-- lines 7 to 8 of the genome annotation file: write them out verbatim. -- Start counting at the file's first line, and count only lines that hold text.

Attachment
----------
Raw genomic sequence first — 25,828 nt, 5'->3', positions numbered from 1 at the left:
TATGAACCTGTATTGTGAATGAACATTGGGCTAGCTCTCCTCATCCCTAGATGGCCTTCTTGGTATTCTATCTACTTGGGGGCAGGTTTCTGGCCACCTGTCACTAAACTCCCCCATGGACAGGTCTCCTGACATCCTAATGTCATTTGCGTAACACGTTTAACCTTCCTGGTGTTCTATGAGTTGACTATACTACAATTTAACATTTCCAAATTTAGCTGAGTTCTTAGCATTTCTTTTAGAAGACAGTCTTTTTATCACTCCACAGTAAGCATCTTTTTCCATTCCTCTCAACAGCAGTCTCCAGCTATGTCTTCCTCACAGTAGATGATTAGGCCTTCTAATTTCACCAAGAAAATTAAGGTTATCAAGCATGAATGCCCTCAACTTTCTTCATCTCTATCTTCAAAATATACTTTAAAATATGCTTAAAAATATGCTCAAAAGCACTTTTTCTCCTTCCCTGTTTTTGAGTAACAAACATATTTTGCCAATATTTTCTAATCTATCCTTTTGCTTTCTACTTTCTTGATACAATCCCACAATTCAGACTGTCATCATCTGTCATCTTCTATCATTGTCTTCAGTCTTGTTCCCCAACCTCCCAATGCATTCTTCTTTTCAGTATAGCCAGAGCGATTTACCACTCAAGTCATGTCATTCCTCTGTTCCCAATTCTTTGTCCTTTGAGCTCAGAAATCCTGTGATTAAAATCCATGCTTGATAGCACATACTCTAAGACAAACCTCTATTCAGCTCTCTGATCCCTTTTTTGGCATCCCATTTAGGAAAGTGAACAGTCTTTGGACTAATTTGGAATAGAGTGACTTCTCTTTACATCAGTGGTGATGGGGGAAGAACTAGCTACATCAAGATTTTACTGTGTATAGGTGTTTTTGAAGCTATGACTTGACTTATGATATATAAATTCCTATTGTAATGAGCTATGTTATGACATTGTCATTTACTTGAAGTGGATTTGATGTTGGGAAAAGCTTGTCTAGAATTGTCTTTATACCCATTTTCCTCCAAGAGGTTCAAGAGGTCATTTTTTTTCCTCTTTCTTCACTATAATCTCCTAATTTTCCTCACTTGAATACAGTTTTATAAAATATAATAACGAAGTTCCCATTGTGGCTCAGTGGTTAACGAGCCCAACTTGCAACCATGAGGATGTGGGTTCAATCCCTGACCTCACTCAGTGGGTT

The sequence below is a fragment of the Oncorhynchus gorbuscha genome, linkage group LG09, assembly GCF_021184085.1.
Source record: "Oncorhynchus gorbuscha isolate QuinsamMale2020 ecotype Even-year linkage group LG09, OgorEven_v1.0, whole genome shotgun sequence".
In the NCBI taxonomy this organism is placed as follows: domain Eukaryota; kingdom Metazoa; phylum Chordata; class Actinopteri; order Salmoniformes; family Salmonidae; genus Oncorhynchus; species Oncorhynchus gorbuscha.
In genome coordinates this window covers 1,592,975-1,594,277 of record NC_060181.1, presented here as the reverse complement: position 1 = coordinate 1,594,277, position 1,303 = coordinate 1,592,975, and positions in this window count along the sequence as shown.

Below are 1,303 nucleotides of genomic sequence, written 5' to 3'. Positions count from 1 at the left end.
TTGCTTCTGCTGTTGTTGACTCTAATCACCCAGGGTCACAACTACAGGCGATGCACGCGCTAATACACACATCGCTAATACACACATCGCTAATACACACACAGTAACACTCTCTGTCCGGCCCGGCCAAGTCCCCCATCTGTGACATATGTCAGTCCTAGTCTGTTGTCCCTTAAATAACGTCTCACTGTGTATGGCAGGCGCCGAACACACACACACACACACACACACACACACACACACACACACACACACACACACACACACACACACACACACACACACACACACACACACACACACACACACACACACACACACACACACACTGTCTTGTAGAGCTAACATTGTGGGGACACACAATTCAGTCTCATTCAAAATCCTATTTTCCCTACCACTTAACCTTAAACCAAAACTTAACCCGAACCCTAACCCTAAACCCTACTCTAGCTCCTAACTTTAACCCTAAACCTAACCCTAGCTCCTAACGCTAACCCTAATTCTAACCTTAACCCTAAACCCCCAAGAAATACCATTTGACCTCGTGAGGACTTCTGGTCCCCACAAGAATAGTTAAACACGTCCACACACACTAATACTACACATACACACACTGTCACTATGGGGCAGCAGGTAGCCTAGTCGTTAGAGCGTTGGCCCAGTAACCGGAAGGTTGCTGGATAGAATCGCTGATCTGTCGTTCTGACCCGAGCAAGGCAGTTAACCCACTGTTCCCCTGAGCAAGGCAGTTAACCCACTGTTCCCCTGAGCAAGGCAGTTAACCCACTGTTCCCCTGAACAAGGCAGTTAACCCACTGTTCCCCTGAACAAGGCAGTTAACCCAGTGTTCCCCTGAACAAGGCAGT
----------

Below are 1,303 nucleotides of genomic sequence, written 5' to 3'. Positions count from 1 at the left end.
TTGCTTCTGCTGTTGTTGACTCTAATCACCCAGGGTCACAACTACAGGCGATGCACGCGCTAATACACACATCGCTAATACACACATCGCTAATACACACACAGTAACACTCTCTGTCCGGCCCGGCCAAGTCCCCCATCTGTGACATATGTCAGTCCTAGTCTGTTGTCCCTTAAATAACGTCTCACTGTGTATGGCAGGCGCCGAACACACACACACACACACACACACACACACACACACACACACACACACACACACACACACACACACACACACACACACACACACACACACACACACACACACACACACACACACACACACACTGTCTTGTAGAGCTAACATTGTGGGGACACACAATTCAGTCTCATTCAAAATCCTATTTTCCCTACCACTTAACCTTAAACCAAAACTTAACCCGAACCCTAACCCTAAACCCTACTCTAGCTCCTAACTTTAACCCTAAACCTAACCCTAGCTCCTAACGCTAACCCTAATTCTAACCTTAACCCTAAACCCCCAAGAAATACCATTTGACCTCGTGAGGACTTCTGGTCCCCACAAGAATAGTTAAACACGTCCACACACACTAATACTACACATACACACACTGTCACTATGGGGCAGCAGGTAGCCTAGTCGTTAGAGCGTTGGCCCAGTAACCGGAAGGTTGCTGGATAGAATCGCTGATCTGTCGTTCTGACCCGAGCAAGGCAGTTAACCCACTGTTCCCCTGAGCAAGGCAGTTAACCCACTGTTCCCCTGAGCAAGGCAGTTAACCCACTGTTCCCCTGAACAAGGCAGTTAACCCACTGTTCCCCTGAACAAGGCAGTTAACCCAGTGTTCCCCTGAACAAGGCAGT